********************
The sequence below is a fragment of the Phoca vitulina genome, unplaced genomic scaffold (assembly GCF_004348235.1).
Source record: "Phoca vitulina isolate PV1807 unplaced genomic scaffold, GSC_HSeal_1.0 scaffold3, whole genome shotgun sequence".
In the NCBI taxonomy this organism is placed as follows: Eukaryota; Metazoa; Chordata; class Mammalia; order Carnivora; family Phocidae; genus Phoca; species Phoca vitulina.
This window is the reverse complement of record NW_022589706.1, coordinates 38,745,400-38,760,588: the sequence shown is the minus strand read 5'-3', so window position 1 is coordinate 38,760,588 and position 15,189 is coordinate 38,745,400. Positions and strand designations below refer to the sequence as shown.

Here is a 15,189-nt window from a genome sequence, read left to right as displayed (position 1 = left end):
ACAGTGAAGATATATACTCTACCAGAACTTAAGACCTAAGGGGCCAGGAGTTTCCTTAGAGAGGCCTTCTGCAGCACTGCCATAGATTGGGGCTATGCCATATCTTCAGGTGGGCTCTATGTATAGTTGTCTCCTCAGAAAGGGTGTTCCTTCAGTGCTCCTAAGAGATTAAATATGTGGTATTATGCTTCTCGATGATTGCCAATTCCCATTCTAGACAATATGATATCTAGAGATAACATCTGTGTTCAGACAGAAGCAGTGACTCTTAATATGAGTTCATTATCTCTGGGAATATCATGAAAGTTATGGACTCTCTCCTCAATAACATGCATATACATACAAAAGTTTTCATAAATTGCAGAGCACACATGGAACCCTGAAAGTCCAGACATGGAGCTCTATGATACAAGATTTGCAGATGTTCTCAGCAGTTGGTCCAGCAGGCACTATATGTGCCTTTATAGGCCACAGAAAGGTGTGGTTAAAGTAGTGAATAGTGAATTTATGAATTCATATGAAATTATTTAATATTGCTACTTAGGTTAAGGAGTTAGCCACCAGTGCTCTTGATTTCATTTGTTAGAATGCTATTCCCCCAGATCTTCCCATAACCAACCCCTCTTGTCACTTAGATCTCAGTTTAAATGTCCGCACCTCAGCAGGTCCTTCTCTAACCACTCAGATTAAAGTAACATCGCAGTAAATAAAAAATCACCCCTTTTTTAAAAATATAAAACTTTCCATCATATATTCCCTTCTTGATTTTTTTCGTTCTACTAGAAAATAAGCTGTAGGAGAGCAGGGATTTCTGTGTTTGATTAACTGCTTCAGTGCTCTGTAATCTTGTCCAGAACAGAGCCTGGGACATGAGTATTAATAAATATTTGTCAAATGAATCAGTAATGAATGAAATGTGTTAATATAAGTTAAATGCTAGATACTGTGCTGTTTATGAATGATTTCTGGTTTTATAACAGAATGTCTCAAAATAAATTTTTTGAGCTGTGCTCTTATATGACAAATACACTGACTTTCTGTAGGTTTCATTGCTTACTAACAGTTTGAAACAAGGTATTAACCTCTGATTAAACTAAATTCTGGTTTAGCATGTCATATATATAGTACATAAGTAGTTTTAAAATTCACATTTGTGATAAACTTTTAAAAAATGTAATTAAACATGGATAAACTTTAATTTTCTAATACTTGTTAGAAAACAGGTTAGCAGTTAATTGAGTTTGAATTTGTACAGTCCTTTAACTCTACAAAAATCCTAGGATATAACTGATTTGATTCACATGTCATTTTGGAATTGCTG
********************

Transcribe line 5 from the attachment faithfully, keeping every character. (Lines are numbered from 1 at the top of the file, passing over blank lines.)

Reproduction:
Here is a 15,189-nt window from a genome sequence, read left to right as displayed (position 1 = left end):